"The whole point was to try to create and protect the side of the mountain, and the area that overlooked the gorge, and to get a reasonable return for investors," Chapin said. "I would gladly buy it back for a million dollars."

Road rules

There's more to the long-running dispute than the land deal.

Perlaky and a group of other landowners have been embroiled in a decade-long court battle with Aetna Mountain's developers, whom they accuse of repeatedly blocking the existing road.

Along with his brother Steven Perlaky, Jeff Perlaky has worked to fight what he calls the destruction of the current road in favor of the new, taxpayer-financed road approved in June by the Chattanooga City Council.

Larson, the ranger who has worked for both the Perlakys and Chapin, found that the eastern half-mile of the original road was destroyed in early 2005, forcing access through the paved subdivision road.

According to Larson, the history of the road that now ascends the mountain has been one alternating between outright neglect and sporadic upkeep.

"The state improved and graded the entire mountainside portion of the road and even paved several of the steeper portions," Larson said in his review of the area.

For many years, the existing road was used to transport coal down the eastern slope.

Military maps from 1865 and 1896 alternately refer to the existing road as Alleys Trace or Cummings Trace, and later as Aetna Mountain Road, Larson said.

But currently, it's impassible except to four-wheel-drive enthusiasts, who Chapin repeatedly accused of trespassing.

Developers' attorney William Horton suggested that drivers would only be allowed to pass if they carried "a personal letter addressed to them, signed and notarized" by the landowner.

A court eventually ruled against the developers, requiring them to allow traffic on the road easement.

But the legal battle continues. In a recent contempt of court filing, neighbors have accused workers of blocking the road with rocks and construction equipment.

"They're wrecking the road I use to access my property so they can go to the city and get money to build a new road," Jeff Perlaky said. "That's stealing land, and it's just not right."


Developers' actions went beyond simply cutting off the road, landowners argue.

They say off-duty police have been involved in intimidation of mountain residents who simply wanted to get to their land.

The dispute got so hot that Chattanooga Police Chief Bobby Dodd ordered his officers to stop working for the developers based on legal advice from the city attorney, according to news reports.

Officers arrested one landowner, Jeff Fox, three times for trying to access his property, Steven Perlaky wrote to the Tennessee Wildlife Resources Agency.

Wayne McNabb claimed said he, too, was harassed by off-duty police officers who told him to "go back to Georgia," when he attempted to use the road to get to his land.

When he complained, he says he was harassed by patrolling officers on four-wheelers and his property was damaged.

"I've had outbuildings burned down, a shed destroyed and a camper blown up," McNabb said. "I'm not against the development, I'm against them stealing property."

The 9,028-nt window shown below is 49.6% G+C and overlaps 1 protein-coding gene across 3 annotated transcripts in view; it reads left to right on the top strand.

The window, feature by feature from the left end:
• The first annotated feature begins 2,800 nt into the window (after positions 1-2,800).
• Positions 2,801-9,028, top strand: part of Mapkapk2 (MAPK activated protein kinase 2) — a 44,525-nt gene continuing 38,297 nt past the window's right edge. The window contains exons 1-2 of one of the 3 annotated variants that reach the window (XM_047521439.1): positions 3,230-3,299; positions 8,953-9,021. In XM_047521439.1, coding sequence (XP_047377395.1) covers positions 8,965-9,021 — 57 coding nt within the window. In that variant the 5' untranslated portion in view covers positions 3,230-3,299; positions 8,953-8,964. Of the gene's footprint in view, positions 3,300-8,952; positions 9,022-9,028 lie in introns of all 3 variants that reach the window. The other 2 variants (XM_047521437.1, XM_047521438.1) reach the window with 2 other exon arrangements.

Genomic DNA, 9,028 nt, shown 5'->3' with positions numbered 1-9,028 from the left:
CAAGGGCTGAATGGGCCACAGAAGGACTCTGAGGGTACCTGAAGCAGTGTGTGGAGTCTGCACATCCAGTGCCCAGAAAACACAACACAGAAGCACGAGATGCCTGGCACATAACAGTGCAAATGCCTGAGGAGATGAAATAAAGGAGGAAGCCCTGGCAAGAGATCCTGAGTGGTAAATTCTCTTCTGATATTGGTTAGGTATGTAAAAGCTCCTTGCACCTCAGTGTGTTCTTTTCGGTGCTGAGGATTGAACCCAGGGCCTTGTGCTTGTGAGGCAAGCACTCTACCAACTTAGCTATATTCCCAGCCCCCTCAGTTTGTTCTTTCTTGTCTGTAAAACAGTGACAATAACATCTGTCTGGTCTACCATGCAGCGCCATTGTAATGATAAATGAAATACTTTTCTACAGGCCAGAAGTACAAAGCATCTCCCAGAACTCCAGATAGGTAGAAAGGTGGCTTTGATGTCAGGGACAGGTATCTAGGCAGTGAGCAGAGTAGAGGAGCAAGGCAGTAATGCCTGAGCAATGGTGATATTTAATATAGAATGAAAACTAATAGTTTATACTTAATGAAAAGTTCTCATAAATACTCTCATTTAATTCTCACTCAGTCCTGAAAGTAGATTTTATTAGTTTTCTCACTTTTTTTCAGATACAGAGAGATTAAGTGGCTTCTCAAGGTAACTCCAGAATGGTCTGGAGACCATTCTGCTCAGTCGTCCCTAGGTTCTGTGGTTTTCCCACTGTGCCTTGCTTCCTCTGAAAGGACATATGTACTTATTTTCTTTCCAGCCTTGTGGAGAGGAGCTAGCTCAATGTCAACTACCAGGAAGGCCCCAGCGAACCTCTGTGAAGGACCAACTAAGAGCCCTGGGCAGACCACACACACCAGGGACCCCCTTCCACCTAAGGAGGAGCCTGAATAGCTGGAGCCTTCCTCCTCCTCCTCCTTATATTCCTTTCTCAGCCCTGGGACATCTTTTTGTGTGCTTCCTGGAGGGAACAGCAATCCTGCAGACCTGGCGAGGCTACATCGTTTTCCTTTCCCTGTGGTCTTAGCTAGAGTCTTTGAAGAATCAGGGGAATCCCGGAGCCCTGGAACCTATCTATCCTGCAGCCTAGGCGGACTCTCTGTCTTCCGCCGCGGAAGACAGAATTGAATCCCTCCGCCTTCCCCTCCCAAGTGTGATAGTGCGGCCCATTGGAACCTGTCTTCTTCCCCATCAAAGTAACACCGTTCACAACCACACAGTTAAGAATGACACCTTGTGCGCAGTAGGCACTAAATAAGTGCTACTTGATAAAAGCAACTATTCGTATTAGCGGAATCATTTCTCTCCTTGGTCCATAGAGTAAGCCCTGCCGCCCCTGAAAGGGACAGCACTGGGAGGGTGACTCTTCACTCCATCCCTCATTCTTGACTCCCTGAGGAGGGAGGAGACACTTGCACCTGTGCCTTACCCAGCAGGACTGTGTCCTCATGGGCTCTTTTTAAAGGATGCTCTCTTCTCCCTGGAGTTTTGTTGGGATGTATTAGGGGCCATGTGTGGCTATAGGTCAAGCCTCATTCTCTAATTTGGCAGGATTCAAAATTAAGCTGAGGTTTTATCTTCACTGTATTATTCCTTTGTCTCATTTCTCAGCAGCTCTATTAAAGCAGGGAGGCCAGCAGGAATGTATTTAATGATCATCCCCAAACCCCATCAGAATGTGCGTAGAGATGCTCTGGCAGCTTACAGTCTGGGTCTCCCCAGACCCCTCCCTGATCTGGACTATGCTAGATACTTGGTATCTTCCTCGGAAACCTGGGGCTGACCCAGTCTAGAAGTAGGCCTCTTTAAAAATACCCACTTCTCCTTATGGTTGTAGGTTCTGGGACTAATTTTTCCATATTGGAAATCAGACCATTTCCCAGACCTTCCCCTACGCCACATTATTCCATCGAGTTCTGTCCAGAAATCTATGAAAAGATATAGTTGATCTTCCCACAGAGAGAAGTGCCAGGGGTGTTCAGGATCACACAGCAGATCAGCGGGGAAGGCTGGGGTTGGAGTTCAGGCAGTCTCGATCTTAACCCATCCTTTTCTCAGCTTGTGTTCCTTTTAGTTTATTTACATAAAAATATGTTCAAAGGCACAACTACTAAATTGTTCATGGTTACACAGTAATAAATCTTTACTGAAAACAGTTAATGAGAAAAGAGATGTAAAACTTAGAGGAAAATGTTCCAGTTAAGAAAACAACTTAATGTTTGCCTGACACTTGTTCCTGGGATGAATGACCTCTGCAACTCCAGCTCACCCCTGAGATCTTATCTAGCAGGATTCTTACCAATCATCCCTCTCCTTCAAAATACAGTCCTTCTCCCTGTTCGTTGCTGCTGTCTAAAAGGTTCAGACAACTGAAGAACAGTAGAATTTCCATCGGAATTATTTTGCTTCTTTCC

He said the court ruling against the developer gave him the right to use the existing public road to access the mountain.

"I've had all kinds of problems and I'm still having problems about this same piece of property," he said. "I never had a problem with anything up there until after this development started."


Developer Doug Stein, who is working on the neighborhood with partners Gary Chazen and Brant Enderle, bristled at the charges against his group.

"A lot of times, there are people saying things that are false, and they somehow believe that by repeating these falsehoods they become true," Stein said.

Stein and Chazen bought the development from Jimmy Chapin in November 2006. They have since sold a majority stake to York Capital, an investment group that will manage the construction through real estate veteran Enderle.

"The model for it is Lookout Mountain," Stein said. "Our deal was intended to protect the sides of the mountain, and to protect the way it looks from the valley."

He doesn't buy the argument that developers are too cozy with the government and are profiting from the arrangement.

"Why should the city improve Fourth Street and add cobblestone intersections, why should the city be involved in the riverfront or infrastructure in front of the aquarium?" he asked. "The answer is, it's a good investment for the city."

The best part for taxpayers, he argued, is the lack of risk.

Just like the original 3,600-acre purchase, it's the developers -- not taxpayers -- who supply the initial cash.

Through a financing instrument called tax increment financing, the developer is repaid over a period of years with the expected increase in tax revenues in the Aetna Mountain area.

As the land grows in value through new homes and businesses, the increased tax revenues will go toward paying back the developer for the expected $9 million in road construction costs.

If the development fails, there's no risk, Stein said.

"This is just a way to accelerate growth," he said. "If [tax increment financing] is what enables the development of the Wheland Factory and U.S. Pipe Foundry, that's a good thing. If a TIF helps with Highland Park urban revitalization, that's a good thing."